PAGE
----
Each issue of the magazine included about 100 recipes, which every month found its way into a million or more kitchens. Food-waste expert Jonathan Bloom, writing in his blog,, continues the math by reporting that 95 percent of the food waste produced in the U.S. that could be composted actually ends up going into a landfill or incinerator.

Food waste accounts for some 28 percent of all this trash, though Bloom argues that the total amount of food wasted in the U.S. is actually closer to 40 percent when you take into account farm loss or waste between farm and retailer.

Even though a minuscule amount of food and other organic material ends up being composted, overall the recycling or composting of organic material, including paper products and yard trimmings, “prevented 87.2 million tons of material from being disposed in 2013, up from 15 million tons in 1980. Diverting these materials from landfills prevented the release of approximately 186 million metric tons of carbon dioxide equivalent into the air in 2013—equivalent to taking over 39 million cars off the road for a year,” according to an EPA report Bloom cites.

It didn’t occur to me at the time, but I suppose my LA compost pile offset its fair share of the smog I created driving back and forth to work each day, to help produce a magazine made of many acres of wood pulp.

“When we throw away food we don’t just throw away nutrients,” points out David Owen in The Conundrum, “We also throw away the energy we used in keeping it cold as we lost interest in it, as well as the energy that went into growing, harvesting, processing, transporting, and preparing it (assuming we got that far), along with its proportional share of our staggering national consumption of fertilizer, pesticides, irrigation water, packaging, and landfill capacity. According to a 2009 study, more than a quarter of U.S. freshwater use goes into producing food that is later discarded. And rotting food is the main source of the methane — an especially worrisome greenhouse gas — that leaks from landfills.”

I lived in a Spanish-style duplex perched on a knoll at the base of the Hollywood Hills. On the edge of the back patio was a tall Ponderosa pine, its lower branches trimmed so the trunk branched upward and outward into a wide canopy sculpted like a statuespue standard poodle.

It was a gorgeous tree, especially in the evening when the setting sun over the Pacific and across the Los Angeles basin nearly lit it from underneath, making its orange-red bark glow and the waxy green needles sparkle. A patch of ivy covered the slope below it, and there, in the bottom corner of the yard, I carved out my first compost pile, digging steps into the terraced hillside to reach it.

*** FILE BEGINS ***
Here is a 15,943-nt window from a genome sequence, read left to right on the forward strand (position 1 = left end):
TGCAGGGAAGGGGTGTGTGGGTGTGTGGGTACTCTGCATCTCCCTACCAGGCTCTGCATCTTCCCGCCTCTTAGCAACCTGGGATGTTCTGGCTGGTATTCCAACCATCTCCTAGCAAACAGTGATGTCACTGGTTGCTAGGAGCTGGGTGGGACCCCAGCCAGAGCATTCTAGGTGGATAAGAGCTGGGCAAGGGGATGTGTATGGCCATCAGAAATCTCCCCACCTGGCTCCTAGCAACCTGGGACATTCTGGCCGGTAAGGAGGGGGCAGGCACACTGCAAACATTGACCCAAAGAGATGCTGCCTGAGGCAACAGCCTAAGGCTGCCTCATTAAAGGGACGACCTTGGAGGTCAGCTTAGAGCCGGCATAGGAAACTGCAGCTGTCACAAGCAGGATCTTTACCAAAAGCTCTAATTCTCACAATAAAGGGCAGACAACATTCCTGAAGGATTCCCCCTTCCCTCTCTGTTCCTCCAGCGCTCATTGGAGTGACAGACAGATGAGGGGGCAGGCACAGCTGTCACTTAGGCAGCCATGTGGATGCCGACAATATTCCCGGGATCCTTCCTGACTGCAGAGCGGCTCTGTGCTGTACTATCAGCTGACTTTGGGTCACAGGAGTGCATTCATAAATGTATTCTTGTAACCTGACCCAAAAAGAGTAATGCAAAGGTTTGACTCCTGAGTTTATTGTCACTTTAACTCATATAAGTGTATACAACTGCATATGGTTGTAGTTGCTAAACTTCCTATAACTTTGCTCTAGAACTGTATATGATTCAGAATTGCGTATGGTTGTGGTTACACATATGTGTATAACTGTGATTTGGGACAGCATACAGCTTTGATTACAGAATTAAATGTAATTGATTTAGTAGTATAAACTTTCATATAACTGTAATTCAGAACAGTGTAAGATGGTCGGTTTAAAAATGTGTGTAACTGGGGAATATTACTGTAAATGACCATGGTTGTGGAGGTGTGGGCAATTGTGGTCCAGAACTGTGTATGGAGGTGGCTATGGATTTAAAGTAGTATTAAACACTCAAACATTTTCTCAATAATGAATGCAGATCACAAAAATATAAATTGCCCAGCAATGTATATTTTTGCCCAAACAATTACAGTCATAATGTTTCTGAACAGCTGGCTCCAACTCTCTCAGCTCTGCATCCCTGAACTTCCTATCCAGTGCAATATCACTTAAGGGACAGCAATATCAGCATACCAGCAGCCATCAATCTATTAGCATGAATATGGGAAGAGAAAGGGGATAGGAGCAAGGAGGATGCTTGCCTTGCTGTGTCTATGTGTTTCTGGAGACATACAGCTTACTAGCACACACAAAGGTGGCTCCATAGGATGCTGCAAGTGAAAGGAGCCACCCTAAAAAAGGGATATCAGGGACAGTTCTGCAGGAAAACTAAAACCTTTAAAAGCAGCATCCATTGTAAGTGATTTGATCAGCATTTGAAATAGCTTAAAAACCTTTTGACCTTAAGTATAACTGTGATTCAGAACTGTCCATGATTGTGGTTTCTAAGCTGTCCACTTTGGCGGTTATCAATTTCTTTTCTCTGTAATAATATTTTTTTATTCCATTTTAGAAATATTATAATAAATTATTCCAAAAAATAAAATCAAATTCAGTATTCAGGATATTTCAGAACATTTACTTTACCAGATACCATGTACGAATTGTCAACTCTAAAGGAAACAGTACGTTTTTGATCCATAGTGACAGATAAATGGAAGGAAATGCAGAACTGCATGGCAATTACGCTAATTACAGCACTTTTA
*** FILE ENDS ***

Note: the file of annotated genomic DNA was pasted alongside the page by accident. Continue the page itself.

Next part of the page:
Our landlord actually owned two properties on the narrow lot; our two-story unit and, behind it, a small bungalow that faced the next street over connected to our back patio by a pathway. The bungalow’s backyard was taken up by two old olive trees that shed copious amounts of long slender leaves and a rich rain of black olives.

Alongside the duplex was a sliver of grass bordered by a boxwood hedge beside the walkway to the street. The tiny lawn gave way to a small rose garden perched above the street, with an impenetrably huge hedge of brilliant magenta bougainvillea fronting the sidewalk and running alongside the downhill side of the property.

Though small and set on a hillside, the yard produced enough growth throughout the long California growing season to keep my compost pile in business. I especially liked scooping up piles of the day-glo petals of the bougainvillea to add to the heap, as thin as the breath strips you put on your tongue and just as fast to decompose.

Profoundly spoiled by the chefs in the test kitchen, at times my pile was more kitchen scraps than yard refuse. It was a turbocharged stew of vegetable matter, with just a few rakefuls of pine needles, scratchy live-oak leaves, a dose of grass clippings and a dollop of homegrown rotting olives for me to contribute.

My landlord was happy that I took ownership of the yard, and my downstairs neighbor was pleased, too, that she could clip flowers for her apartment as she wished, and happy to have me puttering about in the yard.

Being a monthly magazine, we worked off an editorial calendar set several months ahead of real time. In October we tested our Christmas menus, which meant that our fattest issues hit at the tail end of California’s dry season and just before the winter rains began. The test kitchen worked overtime in those months, producing turkey after turkey to taste, and more important, all the trimmings for me to take home.

Pound for pound, there wasn’t a more fecund compost pile in all of Los Angeles. I’d pitch my LA compost pile as two hours of a great movie, produced from miles of raw film.

Over the course of several years of magazine issues, my gourmet compost pile helped turn a rented patch of compacted, hardpan dirt into a lush backyard oasis. When the fall rains came, the garden soaked up every drop, and the roses and bougainvillea and rosemary thrived in the California sunshine. And I became a composter.

That all changed when my downstairs neighbor got a baby pot-bellied pig for Christmas…